U.N.C.L.E. script: Getting the series started Part I

Robert Vaughn as Napoleon Solo in the early moments of Act I of The Iowa-Scuba Affair.

Having sold Solo (now-renamed The Man From U.N.C.L.E.) as a series, it was now up to executive producer Norman Felton to get the series underway.

In place as day-to-day producer was Sam Rolfe, who wrote the series proposal for “Ian Fleming’s Solo” as well as the pilot script and its expanded movie version To Trap a Spy.

The critical first post-pilot script would be penned by Harold Jack Bloom. Rolfe and Bloom co-wrote the 1953 western film The Naked Spur. They were nominated for an Oscar for their efforts on that movie.

Bloom would also be the first writer employed on the 1967 James Bond film You Only Live Twice. He’d receive an “additional story material” credit for the 007 movie.

The copy the blog has of the script is dated May 27, 1964, just a few days before filming would begin on June 1, with Richard Donner directing. Some pages are dated as late as June 4, after filming had begun.

FADE IN:
INT. FARMHOUSE NIGHT
Just inside the door JILL DENNISON, nineteen, eyes closed dreamily, is wrapped in the arms of TOMMY BLAIR, twenty-seven, a uniformed non-com in the Air Force. But then her defenses become alerted to his rising passion.

JILL
Tommy…?

He stops, moving his head back to meet her eyes. A heavy sigh seems to restore his self-control.

TOMMY
Tomorrow night?

She nods. He gives up and grins. This wins him a final peck before he exits.

However, after the final “peck,” things are about to take a bad turn for Tommy. He drives off on a motorcycle.

ANOTHER ANGLE
As Tommy comes out of the turn, he reacts to something he sees ahead, o.s.

SUBJECTIVE FROM HIS POV

CAMERA MOVES ALONG ROAD APPROACHING the silhouette of a man who stands in the center of the road. The cycle’s headlights stop short of the man’s legs.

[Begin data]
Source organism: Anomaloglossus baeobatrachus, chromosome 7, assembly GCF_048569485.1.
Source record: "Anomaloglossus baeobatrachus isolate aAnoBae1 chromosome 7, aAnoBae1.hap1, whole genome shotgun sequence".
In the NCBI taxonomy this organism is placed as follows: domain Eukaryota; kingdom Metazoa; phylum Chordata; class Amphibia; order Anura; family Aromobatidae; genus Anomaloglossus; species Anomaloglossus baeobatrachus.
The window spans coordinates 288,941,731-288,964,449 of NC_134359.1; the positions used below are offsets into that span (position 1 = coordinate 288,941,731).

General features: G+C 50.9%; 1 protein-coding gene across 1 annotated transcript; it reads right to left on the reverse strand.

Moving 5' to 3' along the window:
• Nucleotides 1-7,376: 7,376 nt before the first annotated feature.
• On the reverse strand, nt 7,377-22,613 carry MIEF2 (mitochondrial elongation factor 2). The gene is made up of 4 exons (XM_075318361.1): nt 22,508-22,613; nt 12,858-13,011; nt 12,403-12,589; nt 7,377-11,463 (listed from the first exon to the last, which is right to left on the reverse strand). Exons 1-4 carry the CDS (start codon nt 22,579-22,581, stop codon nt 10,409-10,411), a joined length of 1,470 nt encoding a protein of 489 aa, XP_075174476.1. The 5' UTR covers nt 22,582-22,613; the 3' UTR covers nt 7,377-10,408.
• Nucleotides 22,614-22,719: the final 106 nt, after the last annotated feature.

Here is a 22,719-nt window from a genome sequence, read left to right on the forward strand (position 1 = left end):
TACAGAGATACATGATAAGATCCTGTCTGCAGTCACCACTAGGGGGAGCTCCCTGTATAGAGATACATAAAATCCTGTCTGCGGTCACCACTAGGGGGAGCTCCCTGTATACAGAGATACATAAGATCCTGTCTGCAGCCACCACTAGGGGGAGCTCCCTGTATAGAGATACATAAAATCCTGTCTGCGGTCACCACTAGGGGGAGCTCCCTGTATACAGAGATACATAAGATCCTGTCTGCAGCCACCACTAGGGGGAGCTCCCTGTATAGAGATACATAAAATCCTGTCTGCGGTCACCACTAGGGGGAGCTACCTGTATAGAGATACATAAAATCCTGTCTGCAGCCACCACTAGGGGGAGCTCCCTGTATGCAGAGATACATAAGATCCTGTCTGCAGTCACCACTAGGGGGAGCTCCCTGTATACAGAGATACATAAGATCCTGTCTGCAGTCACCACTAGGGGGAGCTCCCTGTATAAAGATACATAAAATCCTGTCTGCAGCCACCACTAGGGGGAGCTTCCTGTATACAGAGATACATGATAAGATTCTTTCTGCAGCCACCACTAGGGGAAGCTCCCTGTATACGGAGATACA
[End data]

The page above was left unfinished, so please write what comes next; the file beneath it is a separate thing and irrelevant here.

REVERSE

Tommy has stopped. Bends forward to raise his headlight.

HIS POV

The light picks up Solo standing in the road, his gun held, assembled for automatic fire. He holds his free hand up in a gesture of “halt”. ZOOM INTO CLOSE.

INTERCUT
Tommy reacts. His boyishness is gone now, replaced by an ugly intent. He kicks the motorcycle into full speed and it jerks forward. Solo FIRES. The shots go through the cycle’s plastic windshield behind which Tommy is crouched. Solo somersaults at the last moment to avoid the swerving machine. The cycle swerves past, skidding over on one side to dig its own halt.

The scene in the final version wasn’t quite as dramatic (Robert Vaughn’s Solo didn’t somersault) but it’s pretty much what Bloom wrote.

Solo inspects the body. He also sees that the dead man was carrying scuba diving equipment. The stage directions state that Solo holsters his gun. That would be difficult with all the attachments of what would become known as the U.N.C.L.E. Special. “A final look at Tommy, then MOVE INTO CLOSE OF SOLO.”

In the next scene, Solo poses as the dead man’s brother. He acts outraged when the local authorities have no clues who killed him. The only lead Solo has is Jill, the young woman that Tommy was with just before Solo killed him.

As the agent leaves, he passes “an elderly SCRUBWOMAN” who radios the information to someone named “Hod.” She indicates no harm should come to the stranger yet.